This Was Then: Street Store

One of Edgartown’s seven groceries at the dawn of the 20th century.

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There were no fewer than seven grocery stores in downtown Edgartown at the turn of the 20th century. The list, which included Pease Brothers, Thomas Mellon, Holmes Smith, and four others, doesn’t even include Edgartown’s five dealers in “fish, oysters and clams”; its two bakeries, nor the shops specializing in fruits and vegetables, confectionery, “provisions,” or ice cream.

One of these, a longtime Edgartown grocery known popularly as the “Street Store,” was owned and operated by Manuel Silva Jr. (1854-1932) on South Summer Street for 30 years. He was a Portuguese-speaking immigrant — a native of the island of Fayal in the Azores, who had come to Edgartown at the age of 5 with his parents.

Don’t confuse Manuel Silva the Edgartown grocer with Manuel Silva the Edgartown fisherman or Manuel Silva the Edgartown farmer or Manuel Silva, pilot of the Uncatena, however. There were a multitude of Manuel Silvas and Manuel Silvias on the Island at the beginning of the 20th century — it was probably the most common name on the Island for the first half of the century. (The 1910 Martha’s Vineyard directory lists many Mannys: six adults named “Manuel Silva” in Edgartown, for instance, and five named “Manuel Silvia” living in Oak Bluffs.)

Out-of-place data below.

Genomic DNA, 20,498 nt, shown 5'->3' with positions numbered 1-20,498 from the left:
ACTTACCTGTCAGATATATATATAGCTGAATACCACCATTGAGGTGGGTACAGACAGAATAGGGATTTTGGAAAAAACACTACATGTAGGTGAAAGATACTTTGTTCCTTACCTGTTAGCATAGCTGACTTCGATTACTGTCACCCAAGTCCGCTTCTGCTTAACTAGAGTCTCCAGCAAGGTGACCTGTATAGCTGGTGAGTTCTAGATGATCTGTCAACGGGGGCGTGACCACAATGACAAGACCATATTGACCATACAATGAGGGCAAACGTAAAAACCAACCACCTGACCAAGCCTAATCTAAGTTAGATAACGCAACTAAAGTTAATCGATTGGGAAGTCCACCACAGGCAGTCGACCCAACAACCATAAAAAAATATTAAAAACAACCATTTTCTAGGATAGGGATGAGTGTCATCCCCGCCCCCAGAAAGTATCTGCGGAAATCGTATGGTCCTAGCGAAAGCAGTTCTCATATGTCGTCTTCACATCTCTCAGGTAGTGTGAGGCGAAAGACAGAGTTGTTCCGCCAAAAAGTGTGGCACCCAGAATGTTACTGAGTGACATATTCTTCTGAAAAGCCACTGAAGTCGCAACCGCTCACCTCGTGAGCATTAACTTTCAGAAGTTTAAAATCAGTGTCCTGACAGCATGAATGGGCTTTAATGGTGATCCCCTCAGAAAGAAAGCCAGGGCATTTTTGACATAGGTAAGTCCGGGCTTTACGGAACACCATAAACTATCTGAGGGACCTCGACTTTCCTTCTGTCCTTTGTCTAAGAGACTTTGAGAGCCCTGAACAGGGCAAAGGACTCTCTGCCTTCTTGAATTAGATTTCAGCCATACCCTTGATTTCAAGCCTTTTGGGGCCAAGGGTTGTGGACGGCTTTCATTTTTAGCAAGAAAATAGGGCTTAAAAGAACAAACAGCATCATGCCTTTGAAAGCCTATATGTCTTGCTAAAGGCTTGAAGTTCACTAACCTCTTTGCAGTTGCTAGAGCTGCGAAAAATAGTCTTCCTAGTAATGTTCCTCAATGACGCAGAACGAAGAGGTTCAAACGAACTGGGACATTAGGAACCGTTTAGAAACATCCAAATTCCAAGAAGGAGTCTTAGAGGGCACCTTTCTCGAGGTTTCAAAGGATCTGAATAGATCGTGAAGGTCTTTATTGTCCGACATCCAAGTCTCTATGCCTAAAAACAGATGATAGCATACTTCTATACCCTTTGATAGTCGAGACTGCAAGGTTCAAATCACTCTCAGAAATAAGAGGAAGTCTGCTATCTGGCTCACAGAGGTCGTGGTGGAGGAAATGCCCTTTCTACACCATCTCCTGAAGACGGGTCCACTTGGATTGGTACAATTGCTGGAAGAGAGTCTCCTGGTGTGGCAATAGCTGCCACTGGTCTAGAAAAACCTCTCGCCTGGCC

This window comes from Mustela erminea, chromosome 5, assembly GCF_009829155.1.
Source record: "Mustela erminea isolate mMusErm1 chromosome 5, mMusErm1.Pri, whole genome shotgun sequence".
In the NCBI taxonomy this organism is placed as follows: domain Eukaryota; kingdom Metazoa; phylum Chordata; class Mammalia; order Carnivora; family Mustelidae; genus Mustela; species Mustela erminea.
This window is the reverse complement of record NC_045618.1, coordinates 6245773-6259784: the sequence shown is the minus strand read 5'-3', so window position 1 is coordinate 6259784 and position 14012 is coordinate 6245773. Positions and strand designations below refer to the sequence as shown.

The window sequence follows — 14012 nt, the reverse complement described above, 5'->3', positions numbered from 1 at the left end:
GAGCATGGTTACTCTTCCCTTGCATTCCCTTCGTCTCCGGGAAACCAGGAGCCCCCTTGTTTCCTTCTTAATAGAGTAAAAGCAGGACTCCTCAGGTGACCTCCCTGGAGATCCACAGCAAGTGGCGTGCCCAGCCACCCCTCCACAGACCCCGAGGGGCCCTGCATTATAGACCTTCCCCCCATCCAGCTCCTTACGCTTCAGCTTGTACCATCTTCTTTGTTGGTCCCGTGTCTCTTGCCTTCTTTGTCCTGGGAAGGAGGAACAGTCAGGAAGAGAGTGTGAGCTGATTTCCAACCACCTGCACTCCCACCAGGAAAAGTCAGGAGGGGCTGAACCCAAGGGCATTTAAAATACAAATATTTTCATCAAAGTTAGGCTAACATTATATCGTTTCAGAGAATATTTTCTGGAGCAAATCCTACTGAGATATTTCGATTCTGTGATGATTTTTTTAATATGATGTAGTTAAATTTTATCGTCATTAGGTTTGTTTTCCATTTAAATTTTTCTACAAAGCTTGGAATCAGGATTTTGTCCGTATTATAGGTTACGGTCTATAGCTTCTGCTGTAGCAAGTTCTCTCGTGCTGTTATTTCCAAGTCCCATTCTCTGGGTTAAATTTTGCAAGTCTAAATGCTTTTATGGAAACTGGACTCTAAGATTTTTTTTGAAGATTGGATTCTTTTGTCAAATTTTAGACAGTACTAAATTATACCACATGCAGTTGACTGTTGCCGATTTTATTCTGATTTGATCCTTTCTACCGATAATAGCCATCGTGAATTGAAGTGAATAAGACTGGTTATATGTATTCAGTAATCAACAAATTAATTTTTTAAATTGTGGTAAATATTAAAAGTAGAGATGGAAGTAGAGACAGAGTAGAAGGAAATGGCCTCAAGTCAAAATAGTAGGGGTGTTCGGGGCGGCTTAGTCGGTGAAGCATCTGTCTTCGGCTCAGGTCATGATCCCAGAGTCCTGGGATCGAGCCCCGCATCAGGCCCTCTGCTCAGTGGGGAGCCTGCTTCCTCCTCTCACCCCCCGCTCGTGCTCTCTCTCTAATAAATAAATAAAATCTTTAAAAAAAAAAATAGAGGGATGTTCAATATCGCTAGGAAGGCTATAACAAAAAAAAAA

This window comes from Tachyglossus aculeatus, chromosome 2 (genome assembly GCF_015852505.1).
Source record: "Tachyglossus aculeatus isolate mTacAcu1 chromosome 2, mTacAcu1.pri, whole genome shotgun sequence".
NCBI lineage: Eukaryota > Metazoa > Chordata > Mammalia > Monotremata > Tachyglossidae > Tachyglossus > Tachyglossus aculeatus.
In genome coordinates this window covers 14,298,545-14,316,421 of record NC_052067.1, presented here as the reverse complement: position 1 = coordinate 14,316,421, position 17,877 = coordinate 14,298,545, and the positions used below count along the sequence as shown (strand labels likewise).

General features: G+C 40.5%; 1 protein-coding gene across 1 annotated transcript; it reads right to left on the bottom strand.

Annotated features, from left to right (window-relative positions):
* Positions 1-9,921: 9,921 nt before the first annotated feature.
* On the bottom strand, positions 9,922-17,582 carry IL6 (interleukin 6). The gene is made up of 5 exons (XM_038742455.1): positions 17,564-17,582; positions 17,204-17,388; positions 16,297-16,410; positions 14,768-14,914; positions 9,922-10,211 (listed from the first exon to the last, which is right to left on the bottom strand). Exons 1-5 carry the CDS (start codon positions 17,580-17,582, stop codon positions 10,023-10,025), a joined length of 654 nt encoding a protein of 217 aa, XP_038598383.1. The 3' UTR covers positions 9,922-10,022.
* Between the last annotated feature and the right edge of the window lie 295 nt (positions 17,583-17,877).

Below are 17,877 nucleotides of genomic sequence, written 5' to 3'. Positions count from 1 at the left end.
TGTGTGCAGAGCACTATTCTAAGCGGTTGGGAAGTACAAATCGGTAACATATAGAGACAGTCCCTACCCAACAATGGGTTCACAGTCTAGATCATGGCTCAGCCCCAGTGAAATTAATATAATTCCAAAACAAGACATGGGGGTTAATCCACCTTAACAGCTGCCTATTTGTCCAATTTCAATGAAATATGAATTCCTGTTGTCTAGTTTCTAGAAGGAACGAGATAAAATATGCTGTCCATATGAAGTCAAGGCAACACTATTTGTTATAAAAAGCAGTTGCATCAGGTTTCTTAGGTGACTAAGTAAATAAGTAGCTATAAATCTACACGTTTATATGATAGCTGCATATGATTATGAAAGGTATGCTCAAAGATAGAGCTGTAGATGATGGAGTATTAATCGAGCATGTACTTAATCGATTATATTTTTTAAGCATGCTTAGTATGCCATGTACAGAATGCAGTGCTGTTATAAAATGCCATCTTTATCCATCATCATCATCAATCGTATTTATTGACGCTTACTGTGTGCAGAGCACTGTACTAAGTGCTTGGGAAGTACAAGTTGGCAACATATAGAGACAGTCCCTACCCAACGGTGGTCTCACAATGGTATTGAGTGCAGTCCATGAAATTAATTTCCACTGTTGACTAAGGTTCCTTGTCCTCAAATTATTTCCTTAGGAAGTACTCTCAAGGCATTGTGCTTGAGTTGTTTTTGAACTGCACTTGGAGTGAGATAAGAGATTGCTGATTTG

Grocer Silva’s parents, both natives of São Jorge island, lived off Pease’s Point Way, where Manuel Sr. toiled as a lifelong farmer. (When he died at the age of 94 in 1912, Manuel Silva Sr. was Edgartown’s oldest resident, living long enough to meet his great-great-grandchild.)

Manuel Silva Jr. went to sea at the age of 13 as a cabin boy on the Edgartown whaler Linda Stewart. He later worked as a mackerel fisherman on the Grand Banks, then on a coal barge, and finally on a revenue cutter before giving up the sea entirely. In 1892, he bought Samuel Pent’s grocery business in Edgartown and began a new career selling groceries, cigars, and confectionery.

Silva’s grocery moved three times, but never left South Summer Street. One of his Summer Street neighbors, Lisbon native and fellow Azorean immigrant John Bent (1866-1934), soon opened his own meat and grocery store on Main Street.

Another longtime Summer Street neighbor was Joseph “Uncle Joe” Currier (1869-1921), a Cottage City native (pictured here with Silva). Currier closed his bicycle business and moved to Edgartown just after the turn of the century, where he simultaneously opened two new businesses: a meat and grocery store on Main Street with his brother Edgar — ”the Currier Brothers Grocery” — and a (hopefully unrelated) undertaking business, located right next door to Silva’s Street Store.

In 1922, Silva retired. He sold the Street Store to a former shoe store manager, Philip Pent. This new owner was the son of Samuel Pent, the gentleman whom Silva had bought his business from 30 years earlier. The new generation of Pents maintained the grocery for another decade, until the Great Depression finally claimed it. About 1935, Pent and his wife Charlotte shuttered their struggling grocery for good, and reopened their building as a hotel. They renamed their new business after Mrs. Pent, and christened it “the Charlotte Inn.”

Chris Baer teaches photography and graphics at Martha’s Vineyard Regional High School. His book, “Martha’s Vineyard Tales,” containing many “This Was Then” columns, was released in 2018.